Explanations for near-death experiences and the aftereffects can be classified into two groups: traditional paradigms and new paradigms.

Traditional paradigms

Persinger (1983) and Blanke & Mohr (2005) based their research studies on the theory that out-of-body experiences can be induced by stimulating the right temporoparietal junction (TPJ) of the brain, the area where information from the thalamus, limbic system, visual, auditory and somatosensory systems are integrated. Britton & Bootzin, (2004) describe electrical stimulation of the nearby angular gyrus as being able to create a feeling of another presence.

Glaucoma with severe loss of peripheral vision can produce tunnel vision. Patients who have schizophrenia, Alzheimer’s or Parkinson’s disease can have hallucination and see visions or hear voices others cannot experience. Low oxygen levels have been hypothesized to cause tunnel vision and changes in light experiences (Blackmore, 1996); Mobbs & Watt, 2011; Whinnery and Whinnery, 1990).

Endogenous opioids and endorphins released during the time of death have been said to cause the wonderful euphoric feelings (Molina, 2003; Jansen, 2001).

Most of these theories have not held up for two main reasons. Not everyone who has an NDE is oxygen deprived and not all patients who are oxygen deprived near death have these experiences. Research has also shown it is rare for research subjects who have NDEs to have a history of mental illness, Alzheimer’s or Parkinson’s disease or diseases that impact the temporoparietal junction or the angular gyrus.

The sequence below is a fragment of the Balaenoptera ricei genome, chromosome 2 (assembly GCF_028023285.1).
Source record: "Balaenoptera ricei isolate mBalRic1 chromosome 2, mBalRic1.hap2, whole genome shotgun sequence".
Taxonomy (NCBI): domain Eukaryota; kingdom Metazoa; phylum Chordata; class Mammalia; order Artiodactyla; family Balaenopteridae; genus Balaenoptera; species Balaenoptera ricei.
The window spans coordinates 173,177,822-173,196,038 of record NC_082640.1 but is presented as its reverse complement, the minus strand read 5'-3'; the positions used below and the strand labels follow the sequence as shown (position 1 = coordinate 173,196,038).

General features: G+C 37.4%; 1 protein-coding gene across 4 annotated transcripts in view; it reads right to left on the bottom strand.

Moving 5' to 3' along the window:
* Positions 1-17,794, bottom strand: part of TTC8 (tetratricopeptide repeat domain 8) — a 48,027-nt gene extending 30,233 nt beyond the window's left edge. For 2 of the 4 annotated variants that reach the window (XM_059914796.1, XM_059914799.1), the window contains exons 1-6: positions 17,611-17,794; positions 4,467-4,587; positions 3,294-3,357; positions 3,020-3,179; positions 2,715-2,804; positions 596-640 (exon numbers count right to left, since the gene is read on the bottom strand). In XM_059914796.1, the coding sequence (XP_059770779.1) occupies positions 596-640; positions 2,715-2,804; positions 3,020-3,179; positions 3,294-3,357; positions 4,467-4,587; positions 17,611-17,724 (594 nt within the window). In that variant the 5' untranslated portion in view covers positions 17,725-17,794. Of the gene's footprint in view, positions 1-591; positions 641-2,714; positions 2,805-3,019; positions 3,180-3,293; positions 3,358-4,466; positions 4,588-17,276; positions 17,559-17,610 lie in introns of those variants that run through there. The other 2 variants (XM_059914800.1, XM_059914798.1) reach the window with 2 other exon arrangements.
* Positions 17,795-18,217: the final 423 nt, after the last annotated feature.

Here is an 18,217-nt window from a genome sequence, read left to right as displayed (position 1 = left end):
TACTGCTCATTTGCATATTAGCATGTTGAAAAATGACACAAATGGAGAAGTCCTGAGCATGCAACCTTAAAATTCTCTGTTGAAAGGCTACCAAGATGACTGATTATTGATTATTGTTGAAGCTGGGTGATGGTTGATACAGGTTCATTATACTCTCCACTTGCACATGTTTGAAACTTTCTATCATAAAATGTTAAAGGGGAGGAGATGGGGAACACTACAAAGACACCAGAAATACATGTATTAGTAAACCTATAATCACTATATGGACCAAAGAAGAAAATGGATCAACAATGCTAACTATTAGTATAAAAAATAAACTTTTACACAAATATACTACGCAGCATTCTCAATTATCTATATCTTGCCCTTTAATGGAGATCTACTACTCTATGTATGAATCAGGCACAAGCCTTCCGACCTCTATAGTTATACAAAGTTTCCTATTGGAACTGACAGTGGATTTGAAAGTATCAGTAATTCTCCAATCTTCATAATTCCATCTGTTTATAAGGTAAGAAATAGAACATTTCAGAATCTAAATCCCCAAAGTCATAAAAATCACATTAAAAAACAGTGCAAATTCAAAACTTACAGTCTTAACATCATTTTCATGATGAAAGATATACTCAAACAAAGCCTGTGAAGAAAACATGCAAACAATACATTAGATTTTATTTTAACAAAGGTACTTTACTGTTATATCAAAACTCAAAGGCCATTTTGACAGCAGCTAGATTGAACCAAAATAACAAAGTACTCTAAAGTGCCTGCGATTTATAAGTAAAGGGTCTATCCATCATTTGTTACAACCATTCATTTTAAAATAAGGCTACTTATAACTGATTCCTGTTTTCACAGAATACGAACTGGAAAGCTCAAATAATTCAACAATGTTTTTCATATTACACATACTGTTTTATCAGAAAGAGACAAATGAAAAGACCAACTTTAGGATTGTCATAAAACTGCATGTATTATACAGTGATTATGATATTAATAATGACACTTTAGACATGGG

Also the most common transpersonal experiences are the ADCs. The individuals to whom they occur are not close to death, they are grieving. These experiences definitely cannot be explained by lack of oxygen, endorphins or endogenous opioids.

Evolving new paradigms

The heart of the new paradigm explaining these occurrences lies in the study of consciousness. The theory that consciousness is separate from the physical brain is at the nucleus of a new area of research (Carter, 2010). The neuroscientists are deeply involved in this non materialistic and non reductionistic explanation of consciousness. These transpersonal experiences, particularly the NDE, can exist without brain function or some bodily alteration that allows these experiences.

Eban Alexander, a neurosurgeon and an NDE skeptic before his own NDE is now a major proponent of the ability of consciousness to exist separate from the brain. He suffered from a life threatening meningitis that caused his seven day coma. During that time he had diffuse cortical damage with global neocortical involvement. He had only a small change of surviving. From his training he would have said no one with that history would have remembered anything during his coma. He did remember enough to write 20,000 words about his experience in this presumably unconscious state (Alexander, 2012).

This is consistent with Lawrence’s (1997) study of experiences of unconscious patients. Out of 111 patients who were interview, only 27% had not recollection of any experience. Even someone who had been pronounced dead, whose doctor had signed a death certificate, recovered and remembered some occurrences.

Part of the quest for a new understanding of consciousness is the development of a new journal, Neuro-Quantology, an interdisciplinary journal of neuroscience and physics.

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There are yet no definitive explanations for the transpersonal experiences that occur near death.